Ensure all have a voice by extending full re-enfranchisement to formerly incarcerated people

Garrett Blaize Headshot 2In recognition of the 50th Anniversary of the 26th Amendment as another landmark piece of Civil Rights legislation, the Rural Youth Catalyst Project is excited to partner with CIRCLE’s Youth Expertise Series: Fulfilling the Promise to offer the voices and perspectives of rural young people. This week we bring you the voice of Garrett Blaize. 

Garrett was selected as a delegate for the 2020 National Rural Assembly Youth Summit. Garrett serves as Grants Manager at the Appalachian Community Fund and their partner organization Central Appalachian Arts Assembly. They are an organizer and capacity builder for Southern Appalachian Mountain Stewards a community-based organizer organization that organizes around social and environmental justice issues. In addition, Garrett serves our country as a soldier in the Virginia Army National Guard where they have most recently been deployed to assist in the distribution of the COVID-19 vaccine across Southwest Virginia. Additionally, Garrett is currently engaged in a year-long project to develop strategies to resource and support individuals employed in the rural care economy through Ideo.org’s care constellation cohort.

 

By Garrett Blaize

July of this year marked the fiftieth anniversary of the Twenty-sixth Amendment to the United States Constitution, which was formally ratified in July of 1971. In ratifying this amendment the United States tremendously expanded vote enfranchisement by universally prohibiting restrictions on the right to vote based on age for any citizen over the age of eighteen.

While this action marked a historic shift there still exists significant barriers to voting and civic participation among youth throughout the United States. This is especially true in the most marginalized communities of our country where the lack of mobility imposed by structural poverty and gaps in vital infrastructure makes voting (and civic participation more broadly) a burdensome and difficult task.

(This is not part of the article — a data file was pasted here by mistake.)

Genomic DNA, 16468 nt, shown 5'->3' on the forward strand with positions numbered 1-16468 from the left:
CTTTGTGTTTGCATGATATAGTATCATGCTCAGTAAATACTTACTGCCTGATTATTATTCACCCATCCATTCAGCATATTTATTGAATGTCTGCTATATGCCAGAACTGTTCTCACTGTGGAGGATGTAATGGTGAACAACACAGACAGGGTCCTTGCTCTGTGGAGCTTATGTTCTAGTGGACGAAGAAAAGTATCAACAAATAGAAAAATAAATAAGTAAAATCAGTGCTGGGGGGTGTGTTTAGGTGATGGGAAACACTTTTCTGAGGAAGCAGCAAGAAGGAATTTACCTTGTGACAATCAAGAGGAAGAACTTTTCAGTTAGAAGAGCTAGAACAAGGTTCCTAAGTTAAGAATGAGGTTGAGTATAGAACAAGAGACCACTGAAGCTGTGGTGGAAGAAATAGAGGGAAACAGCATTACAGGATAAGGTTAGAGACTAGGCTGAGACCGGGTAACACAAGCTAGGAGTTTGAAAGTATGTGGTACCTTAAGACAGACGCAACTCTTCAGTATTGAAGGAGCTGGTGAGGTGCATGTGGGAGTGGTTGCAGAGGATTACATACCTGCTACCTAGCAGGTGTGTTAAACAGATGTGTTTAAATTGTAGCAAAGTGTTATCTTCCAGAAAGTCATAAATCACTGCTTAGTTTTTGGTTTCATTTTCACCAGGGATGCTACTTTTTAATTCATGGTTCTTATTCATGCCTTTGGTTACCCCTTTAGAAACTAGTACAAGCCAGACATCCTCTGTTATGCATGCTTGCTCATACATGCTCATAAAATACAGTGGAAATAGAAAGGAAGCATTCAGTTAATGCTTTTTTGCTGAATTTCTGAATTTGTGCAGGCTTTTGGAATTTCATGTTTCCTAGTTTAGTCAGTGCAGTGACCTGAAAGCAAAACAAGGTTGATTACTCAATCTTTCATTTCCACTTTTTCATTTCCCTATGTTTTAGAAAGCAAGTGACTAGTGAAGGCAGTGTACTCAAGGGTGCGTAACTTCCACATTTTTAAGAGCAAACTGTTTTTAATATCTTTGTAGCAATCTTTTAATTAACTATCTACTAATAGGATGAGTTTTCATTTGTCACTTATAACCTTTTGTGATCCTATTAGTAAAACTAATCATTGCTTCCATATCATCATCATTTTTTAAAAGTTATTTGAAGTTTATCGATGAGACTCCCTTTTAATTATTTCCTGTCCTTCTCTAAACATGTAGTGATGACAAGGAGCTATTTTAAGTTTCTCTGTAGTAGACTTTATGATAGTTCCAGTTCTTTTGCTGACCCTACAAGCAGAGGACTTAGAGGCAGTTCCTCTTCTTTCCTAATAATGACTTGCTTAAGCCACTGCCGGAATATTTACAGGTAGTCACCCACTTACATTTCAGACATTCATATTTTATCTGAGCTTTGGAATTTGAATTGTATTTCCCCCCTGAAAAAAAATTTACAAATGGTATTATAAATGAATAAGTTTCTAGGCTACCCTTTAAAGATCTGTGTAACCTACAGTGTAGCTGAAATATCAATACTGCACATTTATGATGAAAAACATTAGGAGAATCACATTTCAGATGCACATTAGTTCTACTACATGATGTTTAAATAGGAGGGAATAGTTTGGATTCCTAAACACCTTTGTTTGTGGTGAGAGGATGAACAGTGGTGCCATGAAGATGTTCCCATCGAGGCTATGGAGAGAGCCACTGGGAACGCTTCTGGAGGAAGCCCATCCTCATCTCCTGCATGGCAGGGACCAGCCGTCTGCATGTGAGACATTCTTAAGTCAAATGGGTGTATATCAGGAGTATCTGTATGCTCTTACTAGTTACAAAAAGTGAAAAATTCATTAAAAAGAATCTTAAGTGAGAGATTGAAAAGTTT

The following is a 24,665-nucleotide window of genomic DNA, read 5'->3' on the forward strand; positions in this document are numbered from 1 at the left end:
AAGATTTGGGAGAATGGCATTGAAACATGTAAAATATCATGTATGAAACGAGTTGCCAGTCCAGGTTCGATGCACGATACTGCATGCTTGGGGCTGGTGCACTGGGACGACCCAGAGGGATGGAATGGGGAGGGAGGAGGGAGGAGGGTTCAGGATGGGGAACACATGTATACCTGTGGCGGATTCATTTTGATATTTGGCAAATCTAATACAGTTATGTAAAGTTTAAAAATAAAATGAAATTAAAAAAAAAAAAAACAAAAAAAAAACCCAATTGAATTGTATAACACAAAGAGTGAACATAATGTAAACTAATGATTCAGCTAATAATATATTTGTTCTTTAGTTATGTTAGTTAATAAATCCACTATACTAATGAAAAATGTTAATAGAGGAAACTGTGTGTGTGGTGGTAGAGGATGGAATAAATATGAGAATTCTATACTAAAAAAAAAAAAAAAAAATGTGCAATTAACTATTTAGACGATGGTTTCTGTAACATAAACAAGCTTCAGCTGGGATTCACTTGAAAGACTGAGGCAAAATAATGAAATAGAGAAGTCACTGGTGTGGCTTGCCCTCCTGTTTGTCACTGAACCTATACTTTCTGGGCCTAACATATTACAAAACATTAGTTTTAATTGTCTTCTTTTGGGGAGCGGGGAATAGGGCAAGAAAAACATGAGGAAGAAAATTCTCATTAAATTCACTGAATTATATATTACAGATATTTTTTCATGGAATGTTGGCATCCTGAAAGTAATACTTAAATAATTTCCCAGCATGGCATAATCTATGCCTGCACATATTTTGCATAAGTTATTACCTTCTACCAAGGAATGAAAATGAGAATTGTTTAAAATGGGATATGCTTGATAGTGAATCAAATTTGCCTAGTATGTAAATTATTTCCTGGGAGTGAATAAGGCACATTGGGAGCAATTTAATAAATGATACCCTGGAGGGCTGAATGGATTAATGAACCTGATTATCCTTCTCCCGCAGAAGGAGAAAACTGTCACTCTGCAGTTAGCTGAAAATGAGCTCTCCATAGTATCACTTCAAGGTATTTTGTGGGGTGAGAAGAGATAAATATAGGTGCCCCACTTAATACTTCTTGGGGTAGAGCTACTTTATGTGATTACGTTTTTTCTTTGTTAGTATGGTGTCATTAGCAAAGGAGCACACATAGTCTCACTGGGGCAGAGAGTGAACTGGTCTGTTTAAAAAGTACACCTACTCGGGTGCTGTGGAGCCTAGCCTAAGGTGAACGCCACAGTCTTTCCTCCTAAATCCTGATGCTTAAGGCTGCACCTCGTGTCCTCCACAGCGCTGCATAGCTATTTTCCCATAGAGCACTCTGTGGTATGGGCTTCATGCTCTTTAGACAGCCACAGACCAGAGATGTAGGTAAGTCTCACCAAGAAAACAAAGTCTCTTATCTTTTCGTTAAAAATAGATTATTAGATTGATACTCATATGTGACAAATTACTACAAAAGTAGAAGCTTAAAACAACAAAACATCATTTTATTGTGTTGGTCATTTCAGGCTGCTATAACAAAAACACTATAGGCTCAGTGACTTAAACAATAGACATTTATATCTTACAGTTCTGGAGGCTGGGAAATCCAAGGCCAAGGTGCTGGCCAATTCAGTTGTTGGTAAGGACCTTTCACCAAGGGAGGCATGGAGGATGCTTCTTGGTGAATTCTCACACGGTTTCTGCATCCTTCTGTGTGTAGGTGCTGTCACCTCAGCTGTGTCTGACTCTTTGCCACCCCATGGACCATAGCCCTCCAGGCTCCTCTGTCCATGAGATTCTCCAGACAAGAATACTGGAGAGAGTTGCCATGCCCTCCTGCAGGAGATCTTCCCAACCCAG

The criminalization of young people across America, especially black, brown, and indigenous youth leaves many youth voices without a voice in our elections. This is compounded by exploitable policies like “prison gerrymandering” where incarcerated people are counted as constituents of the electoral district they are incarcerated in. This amplifies the voting power of the largely aging, largely white communities where prisons are often cited to the disadvantage of other communities, particularly the communities from which incarcerated people are uprooted.

These hard barriers to voting cannot be addressed outside of deep structural reforms, including especially the formal enfranchisement of formerly incarcerated people which would be a tremendous step towards building a more engaged, robust, and healthy democracy in America.

While such an action, especially on the national scale may seem far out of reach, the arc of our history is embodied by the struggles for greater access to our democracy as seen in the movements towards the general franchise, abolition, birthright citizenship (as guaranteed by our 14th Amendment through the efforts of newly freed slaves in the aftermath of our Civil War), women’s suffrage and civil rights among others.

To truly honor the history of the Twenty-sixth Amendment we must take concrete action across the country and at the federal level to offer full re-enfranchisement to formerly incarcerated people to ensure that all families and all young people have a voice in our democratic processes.

Garrett Blaize was selected as a delegate for the 2020 National Rural Assembly Youth Summit. Garrett serves as Grants Manager at the Appalachian Community Fund and their partner organization Central Appalachian Arts Assembly. They are an organizer and capacity builder for Southern Appalachian Mountain Stewards a community-based organizer organization that organizes around social and environmental justice issues. In addition, Garrett serves our country as a soldier in the Virginia Army National Guard where they have most recently been deployed to assist in the distribution of the COVID-19 vaccine across Southwest Virginia. Additionally, Garrett is currently engaged in a year-long project to develop strategies to resource and support individuals employed in the rural care economy through Ideo.org’s care constellation cohort.

The Rural Youth Catalyst Project is an independent working group aligned with the Rural Assembly. Working nationally, the Rural Youth Catalyst Project aims to strengthen and create opportunities that allow rural and Native youth to realize their hopes and dreams while remaining in or returning to their communities.  

Collaborate with us: For additional information about the Rural Youth Catalyst Project or to collaborate with us please contact Kim Phinney and Kathy Moxon. Kim can be reached at kimberly.phinney@gmail.com and 802-922-2274. You’ll find Kathy at kathleen.moxon@gmail.com and 707-498-9502. 

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